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Ask Dr. Universe: Frisson’s cause remains unknown

From Spokane, the moon only obscured approximately 90 percent of the sun during the last summer’s solar eclipse. But the experience gave WSU brain scientist Steve Simasko chills, or frission. (Jesse Tinsley / The Spokesman-Review)
From Spokane, the moon only obscured approximately 90 percent of the sun during the last summer’s solar eclipse. But the experience gave WSU brain scientist Steve Simasko chills, or frission. (Jesse Tinsley / The Spokesman-Review)

Part II – Q: Why does music give us chills? – Nicole, 11, Spokane

Dear Nicole,

It turns out that the experience of getting chills when we listen to music actually has a scientific name: frisson. That’s what I found out when I met up with Washington State University brain scientist Steve Simasko.

Simasko said he also experienced frisson last year when the moon passed in front of the sun and he saw the total solar eclipse. That made me realize we not only not only get the chills when we experience music, but also when we experience other kinds of art or wonders in nature.

It isn’t exactly easy to measure frisson, but Simasko said we can still make a few speculations about it based on what we know about the brain.

When we take in music, we are using our limbic system. This is a system that helps us process emotions and memories. In the middle of the brain is the amygdala, which also plays a big part in processing emotions.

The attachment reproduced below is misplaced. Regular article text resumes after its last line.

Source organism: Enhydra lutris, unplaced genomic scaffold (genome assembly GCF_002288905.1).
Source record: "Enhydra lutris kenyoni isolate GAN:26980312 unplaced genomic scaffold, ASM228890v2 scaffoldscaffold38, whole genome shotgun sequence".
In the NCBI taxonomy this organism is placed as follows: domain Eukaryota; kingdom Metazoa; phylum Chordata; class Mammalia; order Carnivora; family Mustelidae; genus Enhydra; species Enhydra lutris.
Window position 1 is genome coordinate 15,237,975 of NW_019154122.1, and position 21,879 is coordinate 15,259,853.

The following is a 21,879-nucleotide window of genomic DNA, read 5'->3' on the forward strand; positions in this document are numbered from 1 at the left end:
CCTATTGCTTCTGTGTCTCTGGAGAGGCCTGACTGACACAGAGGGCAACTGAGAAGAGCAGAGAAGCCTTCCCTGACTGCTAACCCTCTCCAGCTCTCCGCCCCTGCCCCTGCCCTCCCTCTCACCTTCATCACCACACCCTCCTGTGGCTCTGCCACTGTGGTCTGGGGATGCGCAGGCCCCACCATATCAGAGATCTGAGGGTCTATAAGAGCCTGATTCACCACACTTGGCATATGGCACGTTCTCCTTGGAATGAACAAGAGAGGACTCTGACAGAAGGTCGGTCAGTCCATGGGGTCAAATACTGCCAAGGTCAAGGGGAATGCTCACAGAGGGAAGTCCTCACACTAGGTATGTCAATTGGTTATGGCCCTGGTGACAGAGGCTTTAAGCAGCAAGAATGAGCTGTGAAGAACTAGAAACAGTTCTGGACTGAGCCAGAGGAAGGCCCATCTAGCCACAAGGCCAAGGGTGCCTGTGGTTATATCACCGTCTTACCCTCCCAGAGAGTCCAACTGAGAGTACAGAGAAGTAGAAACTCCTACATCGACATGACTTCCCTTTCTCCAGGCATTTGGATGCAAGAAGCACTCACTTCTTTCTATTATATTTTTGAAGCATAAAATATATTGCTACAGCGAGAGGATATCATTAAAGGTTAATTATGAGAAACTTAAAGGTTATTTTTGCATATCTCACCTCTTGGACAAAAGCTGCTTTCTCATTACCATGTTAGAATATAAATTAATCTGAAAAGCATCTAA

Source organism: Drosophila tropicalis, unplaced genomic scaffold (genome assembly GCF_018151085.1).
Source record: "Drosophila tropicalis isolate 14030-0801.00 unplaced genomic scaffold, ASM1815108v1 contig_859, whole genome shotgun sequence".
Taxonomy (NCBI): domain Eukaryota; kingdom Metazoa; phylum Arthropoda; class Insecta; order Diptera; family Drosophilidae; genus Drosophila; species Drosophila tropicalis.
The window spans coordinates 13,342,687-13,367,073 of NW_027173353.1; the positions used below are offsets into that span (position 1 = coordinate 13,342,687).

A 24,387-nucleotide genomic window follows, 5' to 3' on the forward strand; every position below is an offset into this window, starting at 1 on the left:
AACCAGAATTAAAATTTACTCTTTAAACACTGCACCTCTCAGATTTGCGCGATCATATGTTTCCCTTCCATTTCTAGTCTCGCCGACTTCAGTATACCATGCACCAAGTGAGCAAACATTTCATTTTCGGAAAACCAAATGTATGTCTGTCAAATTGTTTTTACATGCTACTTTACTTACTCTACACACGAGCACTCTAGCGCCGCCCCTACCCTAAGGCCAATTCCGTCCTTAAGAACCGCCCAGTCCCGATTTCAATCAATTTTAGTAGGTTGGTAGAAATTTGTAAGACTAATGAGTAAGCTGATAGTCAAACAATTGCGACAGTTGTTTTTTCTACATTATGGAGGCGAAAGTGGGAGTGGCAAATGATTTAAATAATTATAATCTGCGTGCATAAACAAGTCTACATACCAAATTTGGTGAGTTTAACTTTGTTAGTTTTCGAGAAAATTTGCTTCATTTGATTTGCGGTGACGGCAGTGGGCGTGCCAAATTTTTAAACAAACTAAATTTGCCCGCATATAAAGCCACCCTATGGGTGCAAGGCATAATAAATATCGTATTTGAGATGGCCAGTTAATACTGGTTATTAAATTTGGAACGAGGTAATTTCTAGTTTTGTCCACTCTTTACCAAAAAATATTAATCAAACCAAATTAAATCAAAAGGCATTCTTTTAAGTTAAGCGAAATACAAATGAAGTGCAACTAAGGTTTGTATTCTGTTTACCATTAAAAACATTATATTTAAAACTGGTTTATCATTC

This emotional system helps us navigate the world. When you experience different emotions, sometimes a physical sensation comes along with it. Fear might give you sweaty palms, a racing heart and desire to run away from something. This kind of response is helpful for survival.

We also have other kinds of responses. When you get nervous, maybe you experience the sensation of butterflies in your stomach. This triggers a release of adrenaline in the body. That left me wondering: Why is frisson tied to this emotional system in our brain?

Simasko explained that human emotions are closely tied to the social part of people’s lives. Sound can actually be an important part of our social life from a very young age. Mothers often sing to their babies, and the babies often coo back. It is part of human bonding.

Emotions are not just important for survival, but also understanding norms, or the way things usually work in a group. Music is also tied closely to our culture – it’s something that we can use to connect and we can share with each other.

If someone grew up listening to opera in China, maybe they get goosebumps when they hear it as an adult. Maybe you live in another part of the world and don’t listen to Chinese opera. It might not have as strong as a connection to you and those around you. But maybe there is a different kind of music that reminds you of memories with your family and friends. Can you think of a kind of music that gives you the chills?

While music is an important part of people’s lives, the truth is, we still don’t know everything about why it gives us the chills. But we do know that a lot of people experience frisson. Perhaps we will learn more about it one day, but until then, keep asking great questions – and turn up the music.

Sincerely,

Dr. Universe

Ask Dr. Universe is a project from Washington State University. Submit a question of your own at http://askDrUniverse. wsu.edu/ask.


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